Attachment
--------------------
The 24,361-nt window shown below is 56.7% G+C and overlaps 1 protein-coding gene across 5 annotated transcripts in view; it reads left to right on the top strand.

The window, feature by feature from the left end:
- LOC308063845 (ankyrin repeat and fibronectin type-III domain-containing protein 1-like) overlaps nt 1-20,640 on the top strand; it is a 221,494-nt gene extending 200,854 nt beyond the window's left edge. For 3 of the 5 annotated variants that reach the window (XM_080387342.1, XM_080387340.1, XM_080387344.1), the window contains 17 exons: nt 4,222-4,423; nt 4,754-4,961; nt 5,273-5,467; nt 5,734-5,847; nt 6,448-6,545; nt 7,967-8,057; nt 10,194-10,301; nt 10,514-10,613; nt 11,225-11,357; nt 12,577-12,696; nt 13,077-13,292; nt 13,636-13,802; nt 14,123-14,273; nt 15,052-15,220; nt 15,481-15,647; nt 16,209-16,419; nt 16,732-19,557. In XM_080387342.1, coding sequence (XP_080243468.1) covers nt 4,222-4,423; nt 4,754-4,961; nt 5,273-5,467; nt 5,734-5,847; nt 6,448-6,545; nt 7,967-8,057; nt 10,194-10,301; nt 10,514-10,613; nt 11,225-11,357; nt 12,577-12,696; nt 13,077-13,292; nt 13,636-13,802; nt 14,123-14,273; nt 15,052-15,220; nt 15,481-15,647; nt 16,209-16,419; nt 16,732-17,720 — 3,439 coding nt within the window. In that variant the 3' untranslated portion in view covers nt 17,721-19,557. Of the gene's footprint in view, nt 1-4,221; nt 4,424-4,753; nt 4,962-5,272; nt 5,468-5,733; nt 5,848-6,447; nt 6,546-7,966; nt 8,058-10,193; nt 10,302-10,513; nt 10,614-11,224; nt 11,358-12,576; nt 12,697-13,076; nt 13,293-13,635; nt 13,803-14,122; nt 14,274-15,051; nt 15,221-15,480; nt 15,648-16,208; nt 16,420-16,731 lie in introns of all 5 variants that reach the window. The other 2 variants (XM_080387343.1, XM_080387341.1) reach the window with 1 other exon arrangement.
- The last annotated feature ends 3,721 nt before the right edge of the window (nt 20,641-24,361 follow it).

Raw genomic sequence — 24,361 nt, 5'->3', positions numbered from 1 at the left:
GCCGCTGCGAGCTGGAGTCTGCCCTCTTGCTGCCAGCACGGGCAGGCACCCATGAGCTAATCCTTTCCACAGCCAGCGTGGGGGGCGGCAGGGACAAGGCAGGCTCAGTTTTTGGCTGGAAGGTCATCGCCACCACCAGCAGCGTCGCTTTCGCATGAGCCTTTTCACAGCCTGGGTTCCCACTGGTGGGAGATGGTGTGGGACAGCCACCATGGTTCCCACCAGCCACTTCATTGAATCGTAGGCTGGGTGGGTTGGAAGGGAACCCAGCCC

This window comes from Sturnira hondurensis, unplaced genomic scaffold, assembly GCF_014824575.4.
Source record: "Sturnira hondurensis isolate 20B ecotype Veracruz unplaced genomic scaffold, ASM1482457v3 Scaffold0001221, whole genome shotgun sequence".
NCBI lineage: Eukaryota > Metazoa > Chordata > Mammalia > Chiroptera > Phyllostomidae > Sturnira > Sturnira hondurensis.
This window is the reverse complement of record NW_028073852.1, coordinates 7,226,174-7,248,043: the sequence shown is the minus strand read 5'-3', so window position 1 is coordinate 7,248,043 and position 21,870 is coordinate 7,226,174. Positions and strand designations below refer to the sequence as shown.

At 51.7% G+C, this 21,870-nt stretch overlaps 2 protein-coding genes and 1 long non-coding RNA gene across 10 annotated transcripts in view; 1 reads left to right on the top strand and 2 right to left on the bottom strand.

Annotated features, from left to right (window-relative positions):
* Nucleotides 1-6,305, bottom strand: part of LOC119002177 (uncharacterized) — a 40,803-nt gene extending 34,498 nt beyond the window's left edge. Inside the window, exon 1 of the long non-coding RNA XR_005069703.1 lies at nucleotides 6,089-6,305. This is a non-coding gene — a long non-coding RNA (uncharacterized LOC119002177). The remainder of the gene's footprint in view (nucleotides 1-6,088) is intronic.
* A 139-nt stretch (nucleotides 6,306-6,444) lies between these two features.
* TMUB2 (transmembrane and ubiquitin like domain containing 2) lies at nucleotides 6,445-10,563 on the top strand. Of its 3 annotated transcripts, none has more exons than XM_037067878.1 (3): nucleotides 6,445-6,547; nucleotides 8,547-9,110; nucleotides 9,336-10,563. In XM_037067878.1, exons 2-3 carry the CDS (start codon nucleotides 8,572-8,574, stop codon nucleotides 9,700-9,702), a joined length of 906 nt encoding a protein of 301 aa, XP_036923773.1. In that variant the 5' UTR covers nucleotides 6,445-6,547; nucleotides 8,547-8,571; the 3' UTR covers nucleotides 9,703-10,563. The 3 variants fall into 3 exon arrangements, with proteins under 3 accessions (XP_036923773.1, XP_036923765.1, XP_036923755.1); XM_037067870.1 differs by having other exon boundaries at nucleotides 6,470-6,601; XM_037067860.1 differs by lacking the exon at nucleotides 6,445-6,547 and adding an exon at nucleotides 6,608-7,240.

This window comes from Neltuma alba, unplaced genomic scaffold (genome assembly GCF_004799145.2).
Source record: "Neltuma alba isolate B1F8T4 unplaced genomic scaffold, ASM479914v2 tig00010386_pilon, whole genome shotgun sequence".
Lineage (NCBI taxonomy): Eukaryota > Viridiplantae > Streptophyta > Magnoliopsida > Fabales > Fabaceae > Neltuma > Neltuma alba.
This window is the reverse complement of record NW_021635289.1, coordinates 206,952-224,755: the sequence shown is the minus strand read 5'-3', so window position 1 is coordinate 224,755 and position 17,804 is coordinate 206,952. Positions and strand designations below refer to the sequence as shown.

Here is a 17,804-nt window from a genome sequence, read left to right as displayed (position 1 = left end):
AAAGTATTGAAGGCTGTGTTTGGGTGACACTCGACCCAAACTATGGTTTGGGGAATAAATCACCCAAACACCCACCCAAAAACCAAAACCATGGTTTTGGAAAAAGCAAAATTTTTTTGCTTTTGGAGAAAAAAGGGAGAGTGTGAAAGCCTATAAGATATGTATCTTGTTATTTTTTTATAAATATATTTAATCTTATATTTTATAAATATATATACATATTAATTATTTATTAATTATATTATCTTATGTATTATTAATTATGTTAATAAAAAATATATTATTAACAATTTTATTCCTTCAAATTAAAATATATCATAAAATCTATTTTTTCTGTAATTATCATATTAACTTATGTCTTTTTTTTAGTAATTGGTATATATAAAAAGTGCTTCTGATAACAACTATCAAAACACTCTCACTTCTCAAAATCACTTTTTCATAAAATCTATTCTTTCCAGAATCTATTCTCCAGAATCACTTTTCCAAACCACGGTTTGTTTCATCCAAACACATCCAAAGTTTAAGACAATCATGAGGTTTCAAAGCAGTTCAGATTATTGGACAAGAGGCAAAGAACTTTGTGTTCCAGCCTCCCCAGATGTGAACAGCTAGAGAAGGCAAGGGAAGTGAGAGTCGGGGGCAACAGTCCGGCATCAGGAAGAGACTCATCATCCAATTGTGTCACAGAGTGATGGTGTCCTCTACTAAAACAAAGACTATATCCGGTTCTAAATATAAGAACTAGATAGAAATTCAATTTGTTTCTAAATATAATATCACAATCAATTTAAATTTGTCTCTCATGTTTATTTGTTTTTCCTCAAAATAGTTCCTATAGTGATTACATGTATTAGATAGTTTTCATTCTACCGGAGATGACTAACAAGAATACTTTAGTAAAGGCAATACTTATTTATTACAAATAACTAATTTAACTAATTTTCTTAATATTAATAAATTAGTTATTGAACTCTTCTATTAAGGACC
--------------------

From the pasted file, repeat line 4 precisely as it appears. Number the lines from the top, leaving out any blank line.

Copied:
- The last annotated feature ends 3,721 nt before the right edge of the window (nt 20,641-24,361 follow it).